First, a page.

New Zealand Feature


Top Experiences in New Zealand

Overnight Cruise in the Milford Sound

The Milford Sound reaches into the 1.2 million-hectare primeval forests of Fiordland National Park. Milford is an eerie place, and the best way to experience it is on an overnight cruise underneath the high rounded mountains that jut up from the inky ocean like moss-covered teeth. Spend a couple of hours kayaking the shores looking for penguins, seals, and dolphins, before retiring on deck to watch the stars wheel overhead. This is one of the few places you pray for rain and usually get it—the Milford Sound receives 21 feet of rain a year, which veins the cliff faces with rushing white waterfalls.

Hike New Zealand's Great Walks

There are nine official Great Walks, although one of them is technically a river journey, throughout some of the best scenery in the North and South Islands. These walks take travelers past glaciers, along the coasts, through volcanic areas, and deep into pristine alpine wilderness. Each walk has a well-maintained track and huts, and a booking system was created a few years ago to manage visitor pressure. The length of tracks vary—the Rakiura Track on Stewart Island is the shortest at 18 mi; the Heaphy Track the longest at 51.

Attend an All Blacks' Test Match

There is nothing like the intensity of an All Blacks' test match on home soil. Rugby is part of the nation's psyche: more than 135,000 New Zealanders play the winter sport, and even more are fierce supporters. With a historical 75% winning record, the All Blacks are a formidable team—except when it comes to bringing home World Cups. The 80-minute test matches are held outdoors, surrounded by a sea of supporters clad in black (rain gear, usually). From the bilingual national anthem, to the pregame performance of the haka (a dance which conveys the history, life-force, and ties to the nation), to the referee's first whistle, you know you're in for something special.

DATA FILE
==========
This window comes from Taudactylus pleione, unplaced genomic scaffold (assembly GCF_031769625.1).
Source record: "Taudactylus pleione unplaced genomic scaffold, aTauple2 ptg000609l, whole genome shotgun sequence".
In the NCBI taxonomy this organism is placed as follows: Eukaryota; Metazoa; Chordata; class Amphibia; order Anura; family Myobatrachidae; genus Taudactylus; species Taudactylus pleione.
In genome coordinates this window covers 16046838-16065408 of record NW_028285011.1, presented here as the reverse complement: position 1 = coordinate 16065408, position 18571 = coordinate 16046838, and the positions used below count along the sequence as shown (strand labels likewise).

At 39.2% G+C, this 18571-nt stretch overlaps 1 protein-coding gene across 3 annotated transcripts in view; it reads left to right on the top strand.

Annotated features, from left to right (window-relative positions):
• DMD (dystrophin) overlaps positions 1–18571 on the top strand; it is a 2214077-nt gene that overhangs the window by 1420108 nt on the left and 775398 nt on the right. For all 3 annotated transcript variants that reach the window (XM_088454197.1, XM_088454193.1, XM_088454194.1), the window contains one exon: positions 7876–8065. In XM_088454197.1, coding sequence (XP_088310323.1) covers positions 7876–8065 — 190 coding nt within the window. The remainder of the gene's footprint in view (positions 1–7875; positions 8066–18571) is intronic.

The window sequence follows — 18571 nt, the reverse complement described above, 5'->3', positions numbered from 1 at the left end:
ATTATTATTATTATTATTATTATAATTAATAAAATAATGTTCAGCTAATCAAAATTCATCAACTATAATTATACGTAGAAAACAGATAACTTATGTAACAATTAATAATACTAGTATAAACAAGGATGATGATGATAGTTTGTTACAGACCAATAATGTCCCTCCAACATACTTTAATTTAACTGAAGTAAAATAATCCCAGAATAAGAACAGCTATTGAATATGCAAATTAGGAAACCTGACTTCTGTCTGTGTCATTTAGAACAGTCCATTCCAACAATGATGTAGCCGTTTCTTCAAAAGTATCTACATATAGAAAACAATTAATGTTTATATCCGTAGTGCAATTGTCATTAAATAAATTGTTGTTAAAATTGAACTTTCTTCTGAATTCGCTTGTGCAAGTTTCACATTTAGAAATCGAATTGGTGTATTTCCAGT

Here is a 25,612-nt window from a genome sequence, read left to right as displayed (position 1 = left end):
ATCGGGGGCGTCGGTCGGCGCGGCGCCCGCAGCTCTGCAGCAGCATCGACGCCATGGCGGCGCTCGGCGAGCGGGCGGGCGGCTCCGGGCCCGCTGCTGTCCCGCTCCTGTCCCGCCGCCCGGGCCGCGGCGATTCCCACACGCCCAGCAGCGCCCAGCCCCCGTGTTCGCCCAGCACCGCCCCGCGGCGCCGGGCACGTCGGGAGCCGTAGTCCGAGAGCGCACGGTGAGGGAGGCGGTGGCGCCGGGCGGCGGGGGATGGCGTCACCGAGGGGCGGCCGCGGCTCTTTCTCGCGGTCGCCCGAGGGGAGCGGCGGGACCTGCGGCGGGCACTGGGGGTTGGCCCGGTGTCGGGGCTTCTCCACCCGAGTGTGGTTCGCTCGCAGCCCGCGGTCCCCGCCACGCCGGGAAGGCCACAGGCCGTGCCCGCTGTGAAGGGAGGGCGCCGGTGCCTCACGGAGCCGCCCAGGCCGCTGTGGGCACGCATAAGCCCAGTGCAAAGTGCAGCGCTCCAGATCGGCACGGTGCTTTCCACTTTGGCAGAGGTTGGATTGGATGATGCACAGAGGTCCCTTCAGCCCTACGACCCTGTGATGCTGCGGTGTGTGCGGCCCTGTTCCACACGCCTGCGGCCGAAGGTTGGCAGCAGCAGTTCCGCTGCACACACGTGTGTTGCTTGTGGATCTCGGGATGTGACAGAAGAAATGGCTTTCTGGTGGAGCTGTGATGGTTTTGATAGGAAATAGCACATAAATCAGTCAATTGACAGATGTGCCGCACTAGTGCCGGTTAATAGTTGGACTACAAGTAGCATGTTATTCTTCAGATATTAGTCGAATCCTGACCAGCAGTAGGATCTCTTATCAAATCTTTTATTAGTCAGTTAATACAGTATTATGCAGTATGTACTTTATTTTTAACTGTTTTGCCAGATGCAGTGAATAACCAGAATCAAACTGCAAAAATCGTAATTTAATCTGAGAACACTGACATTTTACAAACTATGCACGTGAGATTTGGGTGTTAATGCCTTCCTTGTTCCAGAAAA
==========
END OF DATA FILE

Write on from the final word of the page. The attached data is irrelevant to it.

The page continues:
Taste the Wine

New Zealand wines are some of the best and most affordable in the world, and it's easy to loosely follow the wine trail from north to south. Auckland and Waiheke Island are known for their boutique vineyards, while the East Coast area of Hawke's Bay is one of the oldest. Some of the older estates started growing grapes in the 19th century. Martinborough, in the Wairarapa just outside of Wellington, is a small town surrounded by several local vineyards that produce excellent pinot noirs. In the South Island, Marlborough is the country's largest grape-growing area, producing more than 70% of New Zealand's wine, including some world-class sauvignon blancs. Nelson and Blenheim vie for the sunniest region in New Zealand, and have an excellent climate for grapes, while the Central Otago region is known for earthy reds.

Hike a Glacier

Nearly two-thirds of the glacial ice in the 140 glaciers in Westland National Park is contained in Franz Josef and Fox glaciers, only 15 mi apart and two of the most accessible glaciers in the world. Tucked in between mountains covered in subtemperate rain forest, New Zealand glaciers are unique in that they are only 12 mi from the sea, which means the glacier process of packing down layers of snow happens in fast-forward here: what usually takes about 3,000 years can happen in seven years in New Zealand. For something really special, take one of the guided heli-hiking trips on the glacier.